A nautical mile is defined as a unit of length based on the circumference of the earth which is equal to a single minute of latitude. A nautical mile is not a mile of statute (one mile measured on land). Nautical miles are most commonly used in navigation and cartography, especially on water. Compared to the mile statute, a nautical mile is slightly larger. Previously, there was no internationally defined conversion recognized between a nautical mile and a mile statute. During that time, the United Kingdom and the United States used different definitions. However, since 20 thcentury, a nautical mile is defined internationally equal to the miles of the statute 1.1508. Compared to meters, an internationally defined nautical mile equals 1,852 meters.
A node is a unit of speed based on the nautical mile. A knot is equal to one nautical mile per hour. Therefore, a node is equal to state miles 1.1508 per hour (1.1508 mph). The internationally recognized symbol for the node from the ISO and the Institute of Electrical and Electronics Engineers is kn. Some people use another common symbol of the node which is referred to as kt. The node is most commonly used in maritime and air navigation and in meteorology. A coating in the sea that travels at a speed of 1 kn along a meridian-marked path is said to travel at least one minute of geographical latitude in an hour.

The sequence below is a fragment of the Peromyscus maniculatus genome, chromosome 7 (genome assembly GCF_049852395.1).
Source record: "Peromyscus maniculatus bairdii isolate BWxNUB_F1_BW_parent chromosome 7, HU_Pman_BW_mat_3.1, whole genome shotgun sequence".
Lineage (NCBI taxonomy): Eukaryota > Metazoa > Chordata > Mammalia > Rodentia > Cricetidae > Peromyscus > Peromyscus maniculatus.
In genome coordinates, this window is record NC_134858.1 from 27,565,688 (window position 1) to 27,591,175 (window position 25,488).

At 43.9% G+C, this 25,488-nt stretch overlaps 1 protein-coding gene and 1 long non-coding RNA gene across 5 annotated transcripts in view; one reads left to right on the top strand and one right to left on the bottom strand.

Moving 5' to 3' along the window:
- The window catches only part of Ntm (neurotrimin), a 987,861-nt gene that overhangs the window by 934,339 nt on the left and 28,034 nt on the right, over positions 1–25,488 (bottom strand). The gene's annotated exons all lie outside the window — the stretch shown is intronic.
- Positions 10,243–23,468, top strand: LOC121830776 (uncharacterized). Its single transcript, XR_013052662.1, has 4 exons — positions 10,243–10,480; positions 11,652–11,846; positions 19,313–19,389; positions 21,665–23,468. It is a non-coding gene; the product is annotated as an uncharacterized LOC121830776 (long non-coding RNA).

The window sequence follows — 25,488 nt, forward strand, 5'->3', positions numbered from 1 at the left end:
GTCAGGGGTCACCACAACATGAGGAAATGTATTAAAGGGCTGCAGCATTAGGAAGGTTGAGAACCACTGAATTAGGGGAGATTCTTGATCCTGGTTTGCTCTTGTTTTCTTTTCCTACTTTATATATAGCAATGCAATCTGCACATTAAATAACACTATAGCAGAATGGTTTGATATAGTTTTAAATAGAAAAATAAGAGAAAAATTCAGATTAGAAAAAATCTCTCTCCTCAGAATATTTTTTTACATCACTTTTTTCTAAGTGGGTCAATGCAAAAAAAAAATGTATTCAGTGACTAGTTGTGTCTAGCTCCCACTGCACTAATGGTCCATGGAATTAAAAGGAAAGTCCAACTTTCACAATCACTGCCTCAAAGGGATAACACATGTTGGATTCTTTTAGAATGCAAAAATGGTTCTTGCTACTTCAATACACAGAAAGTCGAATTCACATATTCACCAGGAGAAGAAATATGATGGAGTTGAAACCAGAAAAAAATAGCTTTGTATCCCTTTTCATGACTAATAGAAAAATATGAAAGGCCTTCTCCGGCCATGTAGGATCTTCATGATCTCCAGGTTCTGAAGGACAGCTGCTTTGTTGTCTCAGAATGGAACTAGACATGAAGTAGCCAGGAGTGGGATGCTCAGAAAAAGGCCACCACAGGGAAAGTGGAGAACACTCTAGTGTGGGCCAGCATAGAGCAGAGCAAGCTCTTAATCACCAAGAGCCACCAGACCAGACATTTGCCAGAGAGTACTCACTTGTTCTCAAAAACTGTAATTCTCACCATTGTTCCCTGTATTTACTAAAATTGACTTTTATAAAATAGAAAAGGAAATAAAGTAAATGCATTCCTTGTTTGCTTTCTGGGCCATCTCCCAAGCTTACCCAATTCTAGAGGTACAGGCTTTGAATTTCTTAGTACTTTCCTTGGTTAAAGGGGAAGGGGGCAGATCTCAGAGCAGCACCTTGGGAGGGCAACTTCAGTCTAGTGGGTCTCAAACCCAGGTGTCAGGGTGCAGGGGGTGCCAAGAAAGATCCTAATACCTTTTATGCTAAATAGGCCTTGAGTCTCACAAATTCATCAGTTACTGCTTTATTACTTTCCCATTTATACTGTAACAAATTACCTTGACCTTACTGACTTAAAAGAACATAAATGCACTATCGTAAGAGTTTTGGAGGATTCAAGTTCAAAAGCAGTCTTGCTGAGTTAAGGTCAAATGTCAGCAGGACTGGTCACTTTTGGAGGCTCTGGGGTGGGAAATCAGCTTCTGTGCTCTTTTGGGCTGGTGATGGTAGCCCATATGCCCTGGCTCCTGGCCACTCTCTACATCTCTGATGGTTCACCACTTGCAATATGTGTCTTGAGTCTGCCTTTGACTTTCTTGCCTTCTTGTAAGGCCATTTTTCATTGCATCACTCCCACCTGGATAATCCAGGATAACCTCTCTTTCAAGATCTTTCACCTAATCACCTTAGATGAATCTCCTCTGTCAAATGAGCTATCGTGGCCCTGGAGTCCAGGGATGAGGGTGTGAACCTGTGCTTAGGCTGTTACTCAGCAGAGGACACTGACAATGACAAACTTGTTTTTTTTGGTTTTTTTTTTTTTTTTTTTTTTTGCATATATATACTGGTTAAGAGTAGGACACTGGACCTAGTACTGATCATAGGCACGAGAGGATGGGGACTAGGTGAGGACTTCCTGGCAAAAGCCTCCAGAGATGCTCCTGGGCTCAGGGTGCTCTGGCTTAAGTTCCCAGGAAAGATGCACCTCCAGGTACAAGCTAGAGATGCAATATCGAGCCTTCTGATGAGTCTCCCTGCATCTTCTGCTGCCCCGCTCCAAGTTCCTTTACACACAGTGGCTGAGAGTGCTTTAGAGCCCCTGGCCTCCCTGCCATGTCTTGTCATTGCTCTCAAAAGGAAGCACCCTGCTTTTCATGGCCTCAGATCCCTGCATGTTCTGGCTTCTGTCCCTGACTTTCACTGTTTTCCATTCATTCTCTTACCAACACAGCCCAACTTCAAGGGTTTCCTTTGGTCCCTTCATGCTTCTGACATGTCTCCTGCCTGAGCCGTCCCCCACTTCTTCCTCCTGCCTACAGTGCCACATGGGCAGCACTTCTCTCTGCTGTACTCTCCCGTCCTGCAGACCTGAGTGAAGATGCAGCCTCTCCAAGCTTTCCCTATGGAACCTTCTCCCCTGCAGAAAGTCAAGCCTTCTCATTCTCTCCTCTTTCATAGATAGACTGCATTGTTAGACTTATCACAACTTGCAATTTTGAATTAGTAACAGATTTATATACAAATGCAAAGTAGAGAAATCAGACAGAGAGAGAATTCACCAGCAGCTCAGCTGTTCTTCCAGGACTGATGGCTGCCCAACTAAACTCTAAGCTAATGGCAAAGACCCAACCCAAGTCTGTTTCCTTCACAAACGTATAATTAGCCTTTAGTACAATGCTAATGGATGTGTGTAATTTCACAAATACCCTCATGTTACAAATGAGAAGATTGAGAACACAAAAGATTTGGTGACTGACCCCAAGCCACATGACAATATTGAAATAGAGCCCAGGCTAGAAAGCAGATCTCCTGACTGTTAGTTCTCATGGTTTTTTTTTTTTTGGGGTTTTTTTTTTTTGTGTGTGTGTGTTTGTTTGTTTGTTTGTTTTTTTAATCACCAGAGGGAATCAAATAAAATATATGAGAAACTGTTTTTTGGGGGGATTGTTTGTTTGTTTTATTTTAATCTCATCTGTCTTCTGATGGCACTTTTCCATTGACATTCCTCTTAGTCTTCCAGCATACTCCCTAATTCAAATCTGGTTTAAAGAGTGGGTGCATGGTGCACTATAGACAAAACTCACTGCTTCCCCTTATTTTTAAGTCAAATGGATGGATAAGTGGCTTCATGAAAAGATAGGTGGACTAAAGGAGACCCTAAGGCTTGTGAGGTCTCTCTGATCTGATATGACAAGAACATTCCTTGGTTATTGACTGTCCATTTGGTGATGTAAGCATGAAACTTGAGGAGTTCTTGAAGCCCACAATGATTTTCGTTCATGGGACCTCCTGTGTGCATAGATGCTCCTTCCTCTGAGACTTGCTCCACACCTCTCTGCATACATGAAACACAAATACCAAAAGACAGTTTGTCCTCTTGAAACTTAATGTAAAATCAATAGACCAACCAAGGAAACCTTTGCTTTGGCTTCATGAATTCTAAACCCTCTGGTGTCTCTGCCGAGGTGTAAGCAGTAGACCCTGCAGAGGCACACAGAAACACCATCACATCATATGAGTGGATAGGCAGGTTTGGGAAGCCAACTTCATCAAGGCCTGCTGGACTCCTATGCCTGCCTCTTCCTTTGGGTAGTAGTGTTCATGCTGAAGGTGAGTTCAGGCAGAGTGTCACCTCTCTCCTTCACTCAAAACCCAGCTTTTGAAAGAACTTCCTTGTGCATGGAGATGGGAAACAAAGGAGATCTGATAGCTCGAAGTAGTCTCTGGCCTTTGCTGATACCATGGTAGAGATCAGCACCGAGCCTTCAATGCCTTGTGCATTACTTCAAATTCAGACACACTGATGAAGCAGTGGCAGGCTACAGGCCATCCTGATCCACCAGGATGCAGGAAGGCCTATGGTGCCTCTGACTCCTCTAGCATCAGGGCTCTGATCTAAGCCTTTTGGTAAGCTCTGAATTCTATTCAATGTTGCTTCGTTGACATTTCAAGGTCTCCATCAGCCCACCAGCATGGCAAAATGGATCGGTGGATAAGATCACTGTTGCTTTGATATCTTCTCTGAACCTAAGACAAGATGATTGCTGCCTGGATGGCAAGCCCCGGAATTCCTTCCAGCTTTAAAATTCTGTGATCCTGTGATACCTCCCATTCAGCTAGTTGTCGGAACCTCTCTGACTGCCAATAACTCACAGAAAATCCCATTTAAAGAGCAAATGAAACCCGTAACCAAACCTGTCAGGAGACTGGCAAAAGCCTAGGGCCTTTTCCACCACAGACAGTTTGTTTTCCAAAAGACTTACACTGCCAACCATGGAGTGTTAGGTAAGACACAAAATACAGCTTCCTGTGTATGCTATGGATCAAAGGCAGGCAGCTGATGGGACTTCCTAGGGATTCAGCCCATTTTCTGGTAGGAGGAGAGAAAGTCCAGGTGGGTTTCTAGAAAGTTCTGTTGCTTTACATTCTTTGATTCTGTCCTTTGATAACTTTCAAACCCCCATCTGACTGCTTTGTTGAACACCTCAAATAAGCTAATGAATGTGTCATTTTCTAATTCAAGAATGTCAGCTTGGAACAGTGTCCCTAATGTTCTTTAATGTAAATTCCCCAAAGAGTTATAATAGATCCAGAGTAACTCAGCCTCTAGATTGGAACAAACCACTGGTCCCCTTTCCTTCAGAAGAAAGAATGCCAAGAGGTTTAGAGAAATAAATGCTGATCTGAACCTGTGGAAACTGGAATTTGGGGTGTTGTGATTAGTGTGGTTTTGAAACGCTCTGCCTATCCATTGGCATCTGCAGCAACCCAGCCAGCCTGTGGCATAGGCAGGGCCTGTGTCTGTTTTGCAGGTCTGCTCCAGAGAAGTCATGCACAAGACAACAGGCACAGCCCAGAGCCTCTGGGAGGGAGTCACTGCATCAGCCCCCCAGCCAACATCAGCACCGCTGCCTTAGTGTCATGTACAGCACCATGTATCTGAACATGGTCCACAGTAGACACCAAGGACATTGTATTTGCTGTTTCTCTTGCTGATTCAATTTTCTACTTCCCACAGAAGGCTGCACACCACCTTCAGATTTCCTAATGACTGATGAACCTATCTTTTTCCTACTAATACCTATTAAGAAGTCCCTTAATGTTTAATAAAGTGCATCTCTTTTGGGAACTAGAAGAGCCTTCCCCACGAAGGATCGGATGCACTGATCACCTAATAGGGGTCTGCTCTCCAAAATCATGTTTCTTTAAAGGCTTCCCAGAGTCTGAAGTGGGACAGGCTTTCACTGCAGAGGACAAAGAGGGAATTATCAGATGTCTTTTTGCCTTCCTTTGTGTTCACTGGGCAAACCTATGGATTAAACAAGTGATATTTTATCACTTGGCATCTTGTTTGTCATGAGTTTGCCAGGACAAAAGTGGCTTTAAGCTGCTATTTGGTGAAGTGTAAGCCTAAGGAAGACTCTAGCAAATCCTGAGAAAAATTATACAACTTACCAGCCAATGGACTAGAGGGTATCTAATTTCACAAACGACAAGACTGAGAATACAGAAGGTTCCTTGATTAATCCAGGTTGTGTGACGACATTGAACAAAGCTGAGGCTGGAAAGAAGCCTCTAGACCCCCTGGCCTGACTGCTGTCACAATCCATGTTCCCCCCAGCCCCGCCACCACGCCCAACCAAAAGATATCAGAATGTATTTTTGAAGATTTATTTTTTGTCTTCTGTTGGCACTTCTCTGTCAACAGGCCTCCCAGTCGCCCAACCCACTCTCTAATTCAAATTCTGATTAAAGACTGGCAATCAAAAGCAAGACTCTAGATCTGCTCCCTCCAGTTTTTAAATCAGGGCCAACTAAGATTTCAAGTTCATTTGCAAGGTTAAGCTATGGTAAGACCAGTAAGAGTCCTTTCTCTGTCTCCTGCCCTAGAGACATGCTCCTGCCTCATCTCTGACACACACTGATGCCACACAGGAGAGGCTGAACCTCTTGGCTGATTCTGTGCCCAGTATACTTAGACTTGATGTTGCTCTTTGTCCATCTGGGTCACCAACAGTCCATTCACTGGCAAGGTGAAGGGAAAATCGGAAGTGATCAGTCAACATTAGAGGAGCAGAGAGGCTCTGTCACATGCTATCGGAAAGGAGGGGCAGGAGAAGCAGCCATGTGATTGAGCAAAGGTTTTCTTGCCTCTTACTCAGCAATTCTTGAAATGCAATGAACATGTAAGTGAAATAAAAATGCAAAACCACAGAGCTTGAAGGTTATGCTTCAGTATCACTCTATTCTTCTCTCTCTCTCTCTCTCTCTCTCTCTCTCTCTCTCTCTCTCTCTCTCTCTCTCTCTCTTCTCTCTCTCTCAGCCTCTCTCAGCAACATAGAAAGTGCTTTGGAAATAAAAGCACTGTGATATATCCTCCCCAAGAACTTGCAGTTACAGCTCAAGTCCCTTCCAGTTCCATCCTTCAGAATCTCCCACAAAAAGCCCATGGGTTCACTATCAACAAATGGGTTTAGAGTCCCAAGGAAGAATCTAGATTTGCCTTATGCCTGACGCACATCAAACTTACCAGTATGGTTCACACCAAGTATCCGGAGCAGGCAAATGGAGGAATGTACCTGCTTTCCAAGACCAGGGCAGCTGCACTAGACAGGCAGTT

What is the origin of the knots?
The term “nodes” has a maritime origin. In the past, sailors did not have modern navigation and measurement speed technologies while at sea. Instead, they used a simple tool called the common register to approximate the speed of ships at sea. The common trunk was simply a roll of rope with knots tied at evenly spaced distances. The rope was then joined to a piece of wood in the shape of a slice of cake. The wooden end was then thrown into the sea so that it could float. The rest of the coil unrolled gradually as the ship sailed. The coil was left unrolling for a certain period of time which was determined by an hourglass. After the specified time was exhausted, the rope was rewound into the ship. The sailors then calculated the number of knots between the piece of wood and the ship. The ship’s speed was the number of nodes counted. Based on the current knowledge of a node, it is safe to conclude that the distance of the intervals between the nodes was close to a nautical mile. The reason for this conclusion is that, at that point, the nautical mile had not been defined and accepted internationally.
Most professionals do not use nodes among non-professionals because it is not a widely understood unit. Instead, professionals usually convert measurements.
Conversion to other units
A node (as defined internationally and accepted) =:
- Exactly 1,852 kilometers per hour.
- About 0.51444 meters per second.
- About 20.25372 inches per second.
- About 1.68781 feet per second.